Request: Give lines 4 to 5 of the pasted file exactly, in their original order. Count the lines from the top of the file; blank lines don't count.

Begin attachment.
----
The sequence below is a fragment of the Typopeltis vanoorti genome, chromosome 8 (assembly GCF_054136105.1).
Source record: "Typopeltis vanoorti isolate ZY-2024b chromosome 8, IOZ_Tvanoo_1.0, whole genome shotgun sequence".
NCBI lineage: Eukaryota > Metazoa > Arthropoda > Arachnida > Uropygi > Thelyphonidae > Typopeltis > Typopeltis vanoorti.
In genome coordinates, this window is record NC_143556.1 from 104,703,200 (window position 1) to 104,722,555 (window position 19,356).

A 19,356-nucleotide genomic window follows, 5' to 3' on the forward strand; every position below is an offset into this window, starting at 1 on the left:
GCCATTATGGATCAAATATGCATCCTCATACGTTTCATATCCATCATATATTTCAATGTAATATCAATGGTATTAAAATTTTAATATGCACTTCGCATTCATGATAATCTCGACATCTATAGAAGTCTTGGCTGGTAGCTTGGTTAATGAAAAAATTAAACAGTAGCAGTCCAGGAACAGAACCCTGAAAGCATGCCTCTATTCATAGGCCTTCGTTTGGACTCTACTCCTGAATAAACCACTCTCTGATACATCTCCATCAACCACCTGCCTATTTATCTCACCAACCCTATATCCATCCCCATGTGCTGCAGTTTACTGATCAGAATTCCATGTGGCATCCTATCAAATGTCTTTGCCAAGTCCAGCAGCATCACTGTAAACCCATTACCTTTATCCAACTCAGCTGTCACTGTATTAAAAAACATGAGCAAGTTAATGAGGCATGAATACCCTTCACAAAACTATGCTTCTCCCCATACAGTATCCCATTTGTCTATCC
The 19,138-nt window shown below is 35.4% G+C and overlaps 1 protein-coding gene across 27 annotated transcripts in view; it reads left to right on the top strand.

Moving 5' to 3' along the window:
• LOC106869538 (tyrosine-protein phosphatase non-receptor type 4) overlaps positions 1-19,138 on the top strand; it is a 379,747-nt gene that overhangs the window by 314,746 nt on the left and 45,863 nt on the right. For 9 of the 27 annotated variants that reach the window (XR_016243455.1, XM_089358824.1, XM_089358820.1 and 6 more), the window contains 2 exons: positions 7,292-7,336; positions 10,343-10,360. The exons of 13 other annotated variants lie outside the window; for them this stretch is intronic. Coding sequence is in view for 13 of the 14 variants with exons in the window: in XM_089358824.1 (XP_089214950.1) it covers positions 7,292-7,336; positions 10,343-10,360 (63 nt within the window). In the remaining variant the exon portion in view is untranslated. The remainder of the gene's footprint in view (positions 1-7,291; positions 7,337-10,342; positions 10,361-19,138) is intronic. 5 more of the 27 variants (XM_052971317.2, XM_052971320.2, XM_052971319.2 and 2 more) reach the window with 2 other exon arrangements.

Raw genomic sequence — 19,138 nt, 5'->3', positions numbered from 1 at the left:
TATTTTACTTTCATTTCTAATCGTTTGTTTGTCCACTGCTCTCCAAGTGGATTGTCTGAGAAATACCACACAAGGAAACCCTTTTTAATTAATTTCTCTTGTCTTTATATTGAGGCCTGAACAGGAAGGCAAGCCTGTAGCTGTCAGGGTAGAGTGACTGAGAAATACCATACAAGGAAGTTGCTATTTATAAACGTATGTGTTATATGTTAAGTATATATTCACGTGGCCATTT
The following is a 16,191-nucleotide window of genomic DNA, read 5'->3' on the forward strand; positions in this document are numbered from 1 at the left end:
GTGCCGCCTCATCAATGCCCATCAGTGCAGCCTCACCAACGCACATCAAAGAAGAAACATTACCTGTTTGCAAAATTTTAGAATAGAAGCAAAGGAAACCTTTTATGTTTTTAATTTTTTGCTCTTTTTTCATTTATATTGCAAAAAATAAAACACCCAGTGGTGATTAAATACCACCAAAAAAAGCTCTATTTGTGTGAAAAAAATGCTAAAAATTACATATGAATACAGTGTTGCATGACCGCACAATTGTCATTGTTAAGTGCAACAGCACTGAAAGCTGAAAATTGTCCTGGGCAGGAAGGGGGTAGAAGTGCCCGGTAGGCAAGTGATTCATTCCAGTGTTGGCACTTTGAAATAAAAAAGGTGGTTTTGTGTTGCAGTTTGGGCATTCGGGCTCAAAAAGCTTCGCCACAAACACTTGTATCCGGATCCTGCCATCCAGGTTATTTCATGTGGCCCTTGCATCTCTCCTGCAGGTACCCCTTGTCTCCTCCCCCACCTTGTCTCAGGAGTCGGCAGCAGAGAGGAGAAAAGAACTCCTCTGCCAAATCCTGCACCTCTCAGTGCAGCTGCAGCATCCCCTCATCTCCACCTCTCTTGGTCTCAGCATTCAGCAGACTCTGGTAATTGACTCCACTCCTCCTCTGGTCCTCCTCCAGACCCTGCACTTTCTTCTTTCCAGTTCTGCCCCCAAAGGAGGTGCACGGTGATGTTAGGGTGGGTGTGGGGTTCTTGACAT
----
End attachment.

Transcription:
In genome coordinates, this window is record NC_143556.1 from 104,703,200 (window position 1) to 104,722,555 (window position 19,356).

A 19,356-nucleotide genomic window follows, 5' to 3' on the forward strand; every position below is an offset into this window, starting at 1 on the left: